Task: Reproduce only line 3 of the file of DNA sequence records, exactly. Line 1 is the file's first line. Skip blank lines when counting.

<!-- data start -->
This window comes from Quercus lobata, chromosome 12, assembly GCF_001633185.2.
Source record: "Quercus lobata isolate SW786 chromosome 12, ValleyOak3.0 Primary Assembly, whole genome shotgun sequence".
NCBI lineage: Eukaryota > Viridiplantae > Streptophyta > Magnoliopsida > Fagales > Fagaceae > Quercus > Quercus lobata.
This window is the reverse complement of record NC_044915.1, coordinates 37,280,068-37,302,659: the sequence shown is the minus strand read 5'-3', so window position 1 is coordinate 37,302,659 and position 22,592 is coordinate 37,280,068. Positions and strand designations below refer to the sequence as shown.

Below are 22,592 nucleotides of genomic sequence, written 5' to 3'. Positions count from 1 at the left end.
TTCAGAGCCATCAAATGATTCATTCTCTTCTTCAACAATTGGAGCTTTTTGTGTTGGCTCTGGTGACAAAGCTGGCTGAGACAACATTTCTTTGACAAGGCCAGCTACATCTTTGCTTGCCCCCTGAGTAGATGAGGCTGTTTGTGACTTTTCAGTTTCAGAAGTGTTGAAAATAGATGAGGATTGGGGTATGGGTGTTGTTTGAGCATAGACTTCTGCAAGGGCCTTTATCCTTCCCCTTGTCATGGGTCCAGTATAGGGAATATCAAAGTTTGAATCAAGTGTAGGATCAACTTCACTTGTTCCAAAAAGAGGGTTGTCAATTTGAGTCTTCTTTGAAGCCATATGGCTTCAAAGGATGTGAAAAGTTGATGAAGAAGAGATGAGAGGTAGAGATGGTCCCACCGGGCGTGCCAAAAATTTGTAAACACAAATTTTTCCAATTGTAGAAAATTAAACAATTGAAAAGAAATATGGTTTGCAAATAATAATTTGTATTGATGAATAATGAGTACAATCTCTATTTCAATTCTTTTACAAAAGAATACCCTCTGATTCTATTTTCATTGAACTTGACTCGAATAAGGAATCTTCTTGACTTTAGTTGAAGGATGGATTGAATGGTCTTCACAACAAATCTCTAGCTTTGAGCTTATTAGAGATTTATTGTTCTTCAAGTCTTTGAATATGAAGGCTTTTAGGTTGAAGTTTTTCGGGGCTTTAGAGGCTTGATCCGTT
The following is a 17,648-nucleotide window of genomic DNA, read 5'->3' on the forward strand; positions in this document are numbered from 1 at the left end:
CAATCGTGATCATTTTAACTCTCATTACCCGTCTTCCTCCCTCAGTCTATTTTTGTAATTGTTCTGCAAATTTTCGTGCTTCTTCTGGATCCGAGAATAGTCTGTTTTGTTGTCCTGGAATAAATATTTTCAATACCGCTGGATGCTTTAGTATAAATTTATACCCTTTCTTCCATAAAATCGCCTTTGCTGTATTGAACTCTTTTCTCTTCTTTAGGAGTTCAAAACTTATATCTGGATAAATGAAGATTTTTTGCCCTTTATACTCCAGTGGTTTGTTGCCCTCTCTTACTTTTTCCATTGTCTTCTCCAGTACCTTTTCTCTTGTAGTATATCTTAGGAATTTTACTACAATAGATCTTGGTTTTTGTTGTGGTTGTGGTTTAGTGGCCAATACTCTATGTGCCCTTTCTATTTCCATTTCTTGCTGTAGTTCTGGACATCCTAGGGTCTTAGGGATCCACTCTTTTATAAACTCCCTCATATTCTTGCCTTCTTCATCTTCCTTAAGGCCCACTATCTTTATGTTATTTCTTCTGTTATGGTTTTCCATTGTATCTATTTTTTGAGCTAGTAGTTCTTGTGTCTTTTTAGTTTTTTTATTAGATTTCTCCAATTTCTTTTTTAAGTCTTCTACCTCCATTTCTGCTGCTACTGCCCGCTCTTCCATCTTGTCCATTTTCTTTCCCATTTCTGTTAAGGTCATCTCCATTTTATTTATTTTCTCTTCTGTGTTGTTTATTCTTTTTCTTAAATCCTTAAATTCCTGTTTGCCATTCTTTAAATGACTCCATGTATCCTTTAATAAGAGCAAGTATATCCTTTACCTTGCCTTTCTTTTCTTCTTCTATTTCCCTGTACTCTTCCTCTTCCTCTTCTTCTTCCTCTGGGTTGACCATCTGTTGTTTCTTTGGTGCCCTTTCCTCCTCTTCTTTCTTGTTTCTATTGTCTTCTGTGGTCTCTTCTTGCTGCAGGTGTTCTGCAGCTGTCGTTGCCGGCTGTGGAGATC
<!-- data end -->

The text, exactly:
NCBI lineage: Eukaryota > Viridiplantae > Streptophyta > Magnoliopsida > Fagales > Fagaceae > Quercus > Quercus lobata.